The thing I didn’t know about mentoring was how little mentoring you’d actually be doing. It’s more board games and Chuck E. Cheese than teaching moments or tearful hugs. When I met Demerren in 2012, it took us a few weeks to truly hit it off. We bonded over silly voices and a shared appreciation of Sour Patch kids.
But then after about a year, I realized I may actually love this kid, and I wanted to be a more meaningful presence in his life. So, I’d try to ask about his family or school, hoping he’d open up, but he would only shrug or give short answers.
I was afraid our relationship was shallow, so I constantly doubted myself. Is he not opening up because he’s hiding something or because he just doesn’t trust me? Or both? And then you wonder what’s even the point? Maybe I’m just not good at this?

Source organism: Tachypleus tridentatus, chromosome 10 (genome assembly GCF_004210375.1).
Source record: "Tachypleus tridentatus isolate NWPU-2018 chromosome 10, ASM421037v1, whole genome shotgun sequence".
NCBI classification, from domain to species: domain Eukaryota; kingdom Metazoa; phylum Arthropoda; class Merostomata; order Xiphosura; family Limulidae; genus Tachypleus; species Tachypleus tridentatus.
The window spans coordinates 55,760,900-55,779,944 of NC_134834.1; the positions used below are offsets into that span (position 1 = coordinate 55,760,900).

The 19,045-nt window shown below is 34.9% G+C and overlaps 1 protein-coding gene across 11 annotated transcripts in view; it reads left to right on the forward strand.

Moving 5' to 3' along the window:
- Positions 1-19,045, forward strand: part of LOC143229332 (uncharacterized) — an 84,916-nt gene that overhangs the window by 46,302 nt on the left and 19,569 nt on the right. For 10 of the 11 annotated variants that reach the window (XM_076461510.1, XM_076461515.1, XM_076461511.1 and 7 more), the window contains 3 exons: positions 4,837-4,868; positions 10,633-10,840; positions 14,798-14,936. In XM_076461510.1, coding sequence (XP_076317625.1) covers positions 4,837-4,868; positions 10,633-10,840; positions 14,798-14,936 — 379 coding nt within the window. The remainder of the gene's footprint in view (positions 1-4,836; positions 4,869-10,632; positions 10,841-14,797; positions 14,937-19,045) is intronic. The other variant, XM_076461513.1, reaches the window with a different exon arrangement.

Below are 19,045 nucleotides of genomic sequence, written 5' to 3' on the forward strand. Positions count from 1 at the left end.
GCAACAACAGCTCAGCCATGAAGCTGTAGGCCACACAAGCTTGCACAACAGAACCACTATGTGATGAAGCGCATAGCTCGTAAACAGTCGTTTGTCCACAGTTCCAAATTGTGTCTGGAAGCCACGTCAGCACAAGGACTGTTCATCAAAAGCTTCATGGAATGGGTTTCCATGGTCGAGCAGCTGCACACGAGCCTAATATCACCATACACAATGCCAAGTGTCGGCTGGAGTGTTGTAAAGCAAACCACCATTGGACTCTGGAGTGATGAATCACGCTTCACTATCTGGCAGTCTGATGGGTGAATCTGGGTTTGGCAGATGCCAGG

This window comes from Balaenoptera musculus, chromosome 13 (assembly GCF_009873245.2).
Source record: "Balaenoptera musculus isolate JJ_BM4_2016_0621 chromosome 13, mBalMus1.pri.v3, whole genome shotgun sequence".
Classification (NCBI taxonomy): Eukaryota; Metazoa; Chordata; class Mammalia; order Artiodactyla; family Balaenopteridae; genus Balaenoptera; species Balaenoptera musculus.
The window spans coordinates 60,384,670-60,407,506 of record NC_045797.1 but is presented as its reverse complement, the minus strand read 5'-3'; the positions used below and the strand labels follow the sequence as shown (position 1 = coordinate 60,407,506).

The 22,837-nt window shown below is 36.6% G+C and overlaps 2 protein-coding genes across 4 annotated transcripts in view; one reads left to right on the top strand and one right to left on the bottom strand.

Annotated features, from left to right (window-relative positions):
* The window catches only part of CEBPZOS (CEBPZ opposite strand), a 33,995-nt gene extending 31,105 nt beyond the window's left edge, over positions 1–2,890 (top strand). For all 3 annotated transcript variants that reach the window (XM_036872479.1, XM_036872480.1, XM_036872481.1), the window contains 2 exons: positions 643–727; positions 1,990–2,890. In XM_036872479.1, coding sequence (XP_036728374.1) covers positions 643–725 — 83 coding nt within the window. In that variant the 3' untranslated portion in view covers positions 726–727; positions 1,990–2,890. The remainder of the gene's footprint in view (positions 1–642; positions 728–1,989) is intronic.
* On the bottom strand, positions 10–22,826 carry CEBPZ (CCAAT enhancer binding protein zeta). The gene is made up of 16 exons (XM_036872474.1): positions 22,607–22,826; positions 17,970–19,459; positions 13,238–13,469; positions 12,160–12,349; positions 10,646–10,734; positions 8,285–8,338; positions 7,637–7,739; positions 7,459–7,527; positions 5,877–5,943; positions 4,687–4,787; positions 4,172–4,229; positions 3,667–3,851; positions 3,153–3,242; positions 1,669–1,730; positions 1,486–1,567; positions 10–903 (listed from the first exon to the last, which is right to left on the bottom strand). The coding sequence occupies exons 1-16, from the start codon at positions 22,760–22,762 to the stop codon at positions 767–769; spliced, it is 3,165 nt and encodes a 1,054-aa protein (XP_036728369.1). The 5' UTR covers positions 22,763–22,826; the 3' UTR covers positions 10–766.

But then one night he asked me, “What do you say to a girl you like?” It was simple, but just like that, I began to see the value in all those unfinished games of Memory or all those times I remembered his birthday or that he had a test that week.
Demerren has taught me that, in relationships, life-changing moments are a waste of your hope. Instead, I put value in the little things like the subtle look of pride on his face when he finally memorizes the Bible verse or his laugh when I intentionally mispronounce his favorite rapper’s name.
There’s a quote from a movie that goes “aim small, miss small.” And that’s what I do; I try to appreciate every moment with Demerren for what it is instead of forcing some bigger experience.
I have no idea if I’m changing his life for the better, but I know that we have fun, and that fun is joy. And when Demerren has joy, the world is a better place.